Jill Sheffield met with us this morning and broke down what power means into one word: choice. Ms. Sheffield is the president and founder of the Women Deliver Conference. To her, the concept of choice, and having that option to put our lives in our own hands, is an emotional one. After giving us a fast-forwarded version of her life up to the age of 27 (she grew up in Florida, went to high school, college and grad school, taught for a year, moved to Africa with her husband, and interned in a clinic in Kenya), she described an experience that happened on the day of her 27th birthday. Breaking both clinic protocol and community tradition, Ms. Sheffield began providing health services for women who had not received the consent of their husbands several weeks earlier. On that particular morning, a woman walked in, laden with a child on her back and one in her arms. This woman was 27 years old, like Jill. But in those 27 years she had not gone to college to receive a Bachelor’s and Master’s. She had gone through 11 pregnancies and had given birth to 6 children. She had woken up that morning, carrying two children to a tiny clinic which she wasn’t even sure existed. She was building choices, and through these choices, building power. It was this experience that inspired Jill Sheffield to begin her transition from teaching to leading the fight for reproductive rights and family planning choices.
In 2007, Ms. Sheffield founded the Women Deliver Conference with the goal of bringing the conversation about female empowerment to the international stage. Since the emergence of the conference, although Women Deliver takes no official credit, the maternal mortality rate has dropped 47%. As she finished, she reminded us how the numbers are still too high to remain content. There remains a huge initiative to be taken. Every day we have the power to make choices in our lives, our health, our education, our relationships, our happiness, and our futures. We are reminded that equity comes not simply from the material but from the power to make choices in our daily experiences.
After a long night and day of travel, we have arrived in Copenhagen. We left Boston last night (Friday) at 9:30 PM and arrived at 10 AM in Oslo, Norway. While we had hoped to spend our long layover sightseeing in Oslo, a slow line through Immigration and Customs undermined our plans. Instead we spent several hours in the Oslo airport, preparing for the upcoming conference and resting. We also tried some Norwegian delicacies, like salty licorice (an acquired taste). Happily, our flight to Denmark was brief. When we arrived in Copenhagen, we learned that the blue line down the middle of the airport floor means the “fast lane,” (thanks to the grumpy man who pointed this out to our jet-lagged stragglers). We then took the subway to our hotel, checked into our interesting, space-efficient rooms (for example, the bathroom is the shower), and walked to a local food court for dinner. We’re ready to conquer jet lag with a good night’s sleep before a morning meeting with Jill Sheffield, the founder of Women Deliver.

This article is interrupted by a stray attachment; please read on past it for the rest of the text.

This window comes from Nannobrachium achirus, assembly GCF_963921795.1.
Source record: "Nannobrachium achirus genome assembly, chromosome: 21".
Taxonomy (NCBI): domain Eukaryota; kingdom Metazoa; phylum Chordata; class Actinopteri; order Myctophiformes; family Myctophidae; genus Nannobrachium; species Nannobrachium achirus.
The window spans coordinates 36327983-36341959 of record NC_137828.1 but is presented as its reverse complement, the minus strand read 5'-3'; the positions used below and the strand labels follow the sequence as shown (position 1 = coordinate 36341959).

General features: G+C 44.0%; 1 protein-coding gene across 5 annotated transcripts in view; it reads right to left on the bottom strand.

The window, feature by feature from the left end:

Women Deliver’s conferences are the world’s largest global convenings to focus on the health, rights and well-being of girls and women. Building on the successes of Women Deliver’s three previous global gatherings—in London in 2007, in Washington in 2010 and in Kuala Lumpur in 2013—the 2016 Conference will bring together world leaders, advocates, policymakers, journalists, young people, researchers and leaders of the private sector and civil society to showcase what it means and how it works when women and girls become the focus of development efforts.
The conference, which will be held in Copenhagen from 16–19 May 2016, will be the largest gathering on girls’ and women’s health, rights, and wellbeing for more than a decade, and one of the first major global conferences following the launch of the Sustainable Development Goals (SDGs). The focus of the conference will be on how to implement SDGs as they relate to girls and women, with a specific focus on health – in particular maternal, sexual, and reproductive health and rights – and the inter-connections with gender equality, education, environment, and economic empowerment.
This year’s conference will have a special focus on youth leadership with youth leaders from around the world playing a prominent role. The BHS delegation is the only group of high school students to attend the conference.